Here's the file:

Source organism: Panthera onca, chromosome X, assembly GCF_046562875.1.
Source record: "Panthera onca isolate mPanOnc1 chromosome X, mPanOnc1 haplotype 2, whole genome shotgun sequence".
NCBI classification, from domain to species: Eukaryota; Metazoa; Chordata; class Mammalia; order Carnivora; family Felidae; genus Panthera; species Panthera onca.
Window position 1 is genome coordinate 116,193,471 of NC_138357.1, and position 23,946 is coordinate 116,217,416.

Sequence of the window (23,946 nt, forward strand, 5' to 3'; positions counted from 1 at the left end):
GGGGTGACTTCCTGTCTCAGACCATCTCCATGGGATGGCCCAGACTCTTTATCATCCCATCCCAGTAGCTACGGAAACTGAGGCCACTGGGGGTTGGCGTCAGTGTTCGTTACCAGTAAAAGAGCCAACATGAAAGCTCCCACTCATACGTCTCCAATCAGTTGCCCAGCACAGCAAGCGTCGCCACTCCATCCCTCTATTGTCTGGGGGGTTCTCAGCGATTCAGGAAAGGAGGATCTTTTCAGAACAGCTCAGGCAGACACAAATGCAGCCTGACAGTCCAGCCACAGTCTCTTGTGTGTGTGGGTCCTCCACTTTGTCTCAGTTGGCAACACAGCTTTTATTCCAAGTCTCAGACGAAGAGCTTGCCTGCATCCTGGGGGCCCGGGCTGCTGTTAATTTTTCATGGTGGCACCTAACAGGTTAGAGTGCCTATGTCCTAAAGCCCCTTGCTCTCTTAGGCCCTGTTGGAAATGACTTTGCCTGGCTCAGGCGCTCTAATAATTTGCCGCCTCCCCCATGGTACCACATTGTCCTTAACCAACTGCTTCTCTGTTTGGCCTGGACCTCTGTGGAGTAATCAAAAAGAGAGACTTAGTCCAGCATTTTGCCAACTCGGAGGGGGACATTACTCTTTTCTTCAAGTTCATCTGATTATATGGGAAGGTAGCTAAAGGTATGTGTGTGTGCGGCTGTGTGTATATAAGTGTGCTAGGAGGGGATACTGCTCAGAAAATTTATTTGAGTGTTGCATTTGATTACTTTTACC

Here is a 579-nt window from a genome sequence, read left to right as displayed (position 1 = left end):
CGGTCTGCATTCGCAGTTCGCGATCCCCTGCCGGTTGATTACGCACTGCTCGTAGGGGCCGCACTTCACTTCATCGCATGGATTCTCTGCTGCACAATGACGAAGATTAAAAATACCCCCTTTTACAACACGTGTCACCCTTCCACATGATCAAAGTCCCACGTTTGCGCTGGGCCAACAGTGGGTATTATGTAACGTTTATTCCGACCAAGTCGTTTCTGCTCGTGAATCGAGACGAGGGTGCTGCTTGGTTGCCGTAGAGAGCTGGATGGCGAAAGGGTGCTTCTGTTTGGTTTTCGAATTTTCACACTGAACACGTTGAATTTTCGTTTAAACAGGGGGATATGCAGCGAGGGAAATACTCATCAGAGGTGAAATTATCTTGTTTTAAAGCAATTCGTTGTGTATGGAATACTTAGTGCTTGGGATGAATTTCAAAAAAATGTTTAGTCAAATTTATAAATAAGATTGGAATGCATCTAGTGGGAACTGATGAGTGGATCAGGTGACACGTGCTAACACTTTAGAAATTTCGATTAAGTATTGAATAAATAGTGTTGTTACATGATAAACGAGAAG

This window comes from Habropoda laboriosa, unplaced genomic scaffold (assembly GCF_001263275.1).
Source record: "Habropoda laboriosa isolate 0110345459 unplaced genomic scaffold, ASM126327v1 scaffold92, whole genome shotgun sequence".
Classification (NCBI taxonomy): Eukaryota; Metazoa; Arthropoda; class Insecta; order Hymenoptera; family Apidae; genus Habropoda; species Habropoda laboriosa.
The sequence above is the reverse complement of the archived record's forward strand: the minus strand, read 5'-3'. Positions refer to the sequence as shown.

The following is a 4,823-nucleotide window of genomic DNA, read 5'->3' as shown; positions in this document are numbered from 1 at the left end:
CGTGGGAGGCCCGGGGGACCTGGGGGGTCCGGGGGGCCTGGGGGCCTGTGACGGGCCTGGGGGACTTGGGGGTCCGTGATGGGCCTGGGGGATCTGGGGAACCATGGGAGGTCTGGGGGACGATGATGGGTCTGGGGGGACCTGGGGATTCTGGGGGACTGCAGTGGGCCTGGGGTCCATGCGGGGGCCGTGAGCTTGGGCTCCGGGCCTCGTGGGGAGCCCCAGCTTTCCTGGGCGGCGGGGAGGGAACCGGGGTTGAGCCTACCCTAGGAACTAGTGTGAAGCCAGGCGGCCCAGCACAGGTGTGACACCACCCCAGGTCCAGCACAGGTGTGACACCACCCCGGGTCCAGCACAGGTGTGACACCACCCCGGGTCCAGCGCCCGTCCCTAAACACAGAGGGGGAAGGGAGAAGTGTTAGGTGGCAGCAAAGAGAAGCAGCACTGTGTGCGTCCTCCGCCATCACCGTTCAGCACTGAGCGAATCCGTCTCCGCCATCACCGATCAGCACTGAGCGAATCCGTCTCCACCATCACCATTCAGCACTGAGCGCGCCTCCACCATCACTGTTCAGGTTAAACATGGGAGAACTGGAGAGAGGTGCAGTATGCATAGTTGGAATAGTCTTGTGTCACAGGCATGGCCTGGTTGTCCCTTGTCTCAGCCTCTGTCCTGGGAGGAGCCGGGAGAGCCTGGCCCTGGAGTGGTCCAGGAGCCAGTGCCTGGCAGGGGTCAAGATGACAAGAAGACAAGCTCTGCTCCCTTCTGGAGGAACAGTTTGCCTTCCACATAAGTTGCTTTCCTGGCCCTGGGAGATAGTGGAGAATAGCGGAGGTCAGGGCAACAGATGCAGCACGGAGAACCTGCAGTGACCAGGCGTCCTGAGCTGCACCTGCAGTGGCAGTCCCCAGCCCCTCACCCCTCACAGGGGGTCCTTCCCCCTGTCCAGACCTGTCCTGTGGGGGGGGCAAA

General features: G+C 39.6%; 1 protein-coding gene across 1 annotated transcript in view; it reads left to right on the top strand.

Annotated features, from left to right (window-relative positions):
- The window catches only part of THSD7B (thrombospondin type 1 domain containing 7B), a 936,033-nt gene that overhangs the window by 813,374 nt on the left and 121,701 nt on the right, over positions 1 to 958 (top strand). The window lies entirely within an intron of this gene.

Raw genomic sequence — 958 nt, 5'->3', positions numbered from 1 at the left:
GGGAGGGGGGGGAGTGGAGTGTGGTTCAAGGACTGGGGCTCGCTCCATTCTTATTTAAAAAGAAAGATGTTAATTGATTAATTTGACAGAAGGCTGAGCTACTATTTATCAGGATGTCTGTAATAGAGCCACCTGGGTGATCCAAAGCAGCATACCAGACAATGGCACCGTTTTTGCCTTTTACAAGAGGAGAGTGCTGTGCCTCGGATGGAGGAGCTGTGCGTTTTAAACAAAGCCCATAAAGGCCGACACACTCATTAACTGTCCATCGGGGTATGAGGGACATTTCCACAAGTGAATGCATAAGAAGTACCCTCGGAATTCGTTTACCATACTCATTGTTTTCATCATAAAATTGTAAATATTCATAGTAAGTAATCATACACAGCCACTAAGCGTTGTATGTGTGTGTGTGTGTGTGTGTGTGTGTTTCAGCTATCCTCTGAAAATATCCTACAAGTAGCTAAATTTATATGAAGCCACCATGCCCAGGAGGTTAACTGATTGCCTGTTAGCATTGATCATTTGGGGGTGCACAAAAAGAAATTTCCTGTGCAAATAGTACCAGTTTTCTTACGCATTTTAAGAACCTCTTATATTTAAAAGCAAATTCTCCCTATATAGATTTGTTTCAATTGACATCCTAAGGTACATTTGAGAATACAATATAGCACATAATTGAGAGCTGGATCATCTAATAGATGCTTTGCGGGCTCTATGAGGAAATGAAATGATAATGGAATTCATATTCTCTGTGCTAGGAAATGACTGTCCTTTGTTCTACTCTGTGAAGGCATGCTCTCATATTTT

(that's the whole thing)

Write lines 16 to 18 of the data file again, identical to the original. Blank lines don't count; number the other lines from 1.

Annotated features, from left to right (window-relative positions):
- The window catches only part of THSD7B (thrombospondin type 1 domain containing 7B), a 936,033-nt gene that overhangs the window by 813,374 nt on the left and 121,701 nt on the right, over positions 1 to 958 (top strand). The window lies entirely within an intron of this gene.

Raw genomic sequence — 958 nt, 5'->3', positions numbered from 1 at the left: